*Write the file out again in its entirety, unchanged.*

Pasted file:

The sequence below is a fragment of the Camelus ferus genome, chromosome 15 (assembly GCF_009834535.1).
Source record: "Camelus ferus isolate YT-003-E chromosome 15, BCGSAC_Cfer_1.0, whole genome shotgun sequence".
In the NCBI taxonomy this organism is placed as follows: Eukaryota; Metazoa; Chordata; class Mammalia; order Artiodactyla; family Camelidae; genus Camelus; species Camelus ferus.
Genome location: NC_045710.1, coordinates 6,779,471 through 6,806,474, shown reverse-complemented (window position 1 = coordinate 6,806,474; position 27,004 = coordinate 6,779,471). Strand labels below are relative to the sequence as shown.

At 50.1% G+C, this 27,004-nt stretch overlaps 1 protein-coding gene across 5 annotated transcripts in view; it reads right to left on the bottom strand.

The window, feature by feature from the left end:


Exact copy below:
The sequence below is a fragment of the Camelus ferus genome, chromosome 15 (assembly GCF_009834535.1).
Source record: "Camelus ferus isolate YT-003-E chromosome 15, BCGSAC_Cfer_1.0, whole genome shotgun sequence".
In the NCBI taxonomy this organism is placed as follows: Eukaryota; Metazoa; Chordata; class Mammalia; order Artiodactyla; family Camelidae; genus Camelus; species Camelus ferus.
Genome location: NC_045710.1, coordinates 6,779,471 through 6,806,474, shown reverse-complemented (window position 1 = coordinate 6,806,474; position 27,004 = coordinate 6,779,471). Strand labels below are relative to the sequence as shown.

At 50.1% G+C, this 27,004-nt stretch overlaps 1 protein-coding gene across 5 annotated transcripts in view; it reads right to left on the bottom strand.

The window, feature by feature from the left end: